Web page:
My heart was consoled upon hearing these words of St Paul as I recently watched the movie, Paul: Apostle of Christ. For what amazing grace! The fact that we cannot “out-sin” the grace of God is the essence of the good news of the Gospel that Jesus demonstrated through His Passion and Resurrection. But I was struck too, by how often I have forgotten this reality, and have been oblivious to the grace of God around me.
For when we are surrounded by sound and fury, and knowledge of evil and suffering, we tend to lose sight of all that is good and true and beautiful. This is especially true when we personally experience suffering—the loss of a spouse, a friend’s betrayal, or a natural disaster.
But it is in the face of suffering that these words from St Paul’s letter to the Romans (5:20) truly take on new meaning, especially as we consider that, “And we know that in all things God works for the good of those who love him, who have been called according to his purpose.” (8:28) This is not some platitude, but reflects the firm hope we have in the power of the Resurrection. Yet we must be awake to God’s presence as we go through our daily lives. So how can we do that?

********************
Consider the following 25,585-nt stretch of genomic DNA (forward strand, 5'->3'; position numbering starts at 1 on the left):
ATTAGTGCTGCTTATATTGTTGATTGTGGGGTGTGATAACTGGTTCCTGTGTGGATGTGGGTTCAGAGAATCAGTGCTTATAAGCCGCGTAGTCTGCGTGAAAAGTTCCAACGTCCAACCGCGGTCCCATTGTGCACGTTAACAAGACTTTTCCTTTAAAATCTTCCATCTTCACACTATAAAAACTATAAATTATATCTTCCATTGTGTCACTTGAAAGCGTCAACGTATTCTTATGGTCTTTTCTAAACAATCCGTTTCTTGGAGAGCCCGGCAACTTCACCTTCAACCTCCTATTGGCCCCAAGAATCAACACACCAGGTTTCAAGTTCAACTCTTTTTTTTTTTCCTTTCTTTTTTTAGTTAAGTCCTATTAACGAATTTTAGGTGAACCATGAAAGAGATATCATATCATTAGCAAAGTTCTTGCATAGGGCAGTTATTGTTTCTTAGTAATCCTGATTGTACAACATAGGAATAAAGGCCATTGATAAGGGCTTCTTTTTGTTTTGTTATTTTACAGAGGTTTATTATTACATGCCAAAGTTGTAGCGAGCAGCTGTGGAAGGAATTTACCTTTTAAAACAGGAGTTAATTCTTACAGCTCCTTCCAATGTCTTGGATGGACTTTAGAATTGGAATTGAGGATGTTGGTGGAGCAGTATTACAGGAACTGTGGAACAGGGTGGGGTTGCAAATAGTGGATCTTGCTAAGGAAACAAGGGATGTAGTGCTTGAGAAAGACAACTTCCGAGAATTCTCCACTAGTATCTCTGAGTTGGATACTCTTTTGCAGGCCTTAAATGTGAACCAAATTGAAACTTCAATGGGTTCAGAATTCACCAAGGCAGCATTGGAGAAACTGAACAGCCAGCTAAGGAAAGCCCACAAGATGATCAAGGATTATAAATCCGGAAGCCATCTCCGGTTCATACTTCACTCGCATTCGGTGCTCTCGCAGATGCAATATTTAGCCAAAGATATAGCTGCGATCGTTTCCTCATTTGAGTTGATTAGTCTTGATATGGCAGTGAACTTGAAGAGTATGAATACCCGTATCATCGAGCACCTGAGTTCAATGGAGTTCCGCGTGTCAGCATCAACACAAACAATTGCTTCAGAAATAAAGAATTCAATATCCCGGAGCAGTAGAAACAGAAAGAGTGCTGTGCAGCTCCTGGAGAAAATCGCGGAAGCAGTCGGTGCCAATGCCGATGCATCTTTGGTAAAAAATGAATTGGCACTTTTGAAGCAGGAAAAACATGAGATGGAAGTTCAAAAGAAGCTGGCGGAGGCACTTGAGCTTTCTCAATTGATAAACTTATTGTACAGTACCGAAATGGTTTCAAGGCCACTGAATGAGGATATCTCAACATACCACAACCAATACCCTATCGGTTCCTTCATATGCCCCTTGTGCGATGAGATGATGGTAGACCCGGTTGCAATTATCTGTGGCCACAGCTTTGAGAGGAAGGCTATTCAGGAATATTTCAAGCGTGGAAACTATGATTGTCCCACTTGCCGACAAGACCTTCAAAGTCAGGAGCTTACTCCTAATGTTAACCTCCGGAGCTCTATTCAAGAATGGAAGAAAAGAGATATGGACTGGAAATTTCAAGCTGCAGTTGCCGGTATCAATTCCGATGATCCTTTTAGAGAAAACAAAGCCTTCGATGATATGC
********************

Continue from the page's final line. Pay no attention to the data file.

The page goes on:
Through prayer and meditation on His Word. It doesn’t have to be anything elaborate. It can be “Good morning, Lord!” as you get out of bed. Listening to a reflection on the Sunday readings. Offering a decade of the rosary when in line at the store. Giving thanks before a meal. Praying a prayer with your children at bedtime. Saying “Thank you, Lord, for another day, and please help me love better tomorrow.” before you fall asleep.
Whenever we intentionally stop, look, and listen to the stillness and silence, we will find that our awareness of the extraordinary goodness and beauty around us increases. But we need to choose it. Being prayerful begins with the choice to make one small change to “wake up.”
So what might the extraordinary look like in our lives? Honestly, it’s going to be different for each of us. Why? Because the sins that enslave us are as different as each of us, but the healing and freeing graces of the Resurrection are the same. The same graces found when we receive our Lord in the Eucharist. Where the Body, Blood, Soul and Divinity of our Savior breaks our bonds of sin and death and transforms us into His signs of love and mercy and light.
So are you awake? Are you ready for the extraordinary graces of this Easter season? I will be praying that each of us receives our Lord in Holy Communion as much as possible during this Easter season, so that we continue to be prepared to receive the extraordinary graces He has in store for us at the Eucharistic Congress in June, 2019. For truly, “where sin abounds, grace abounds more.” Happy Easter!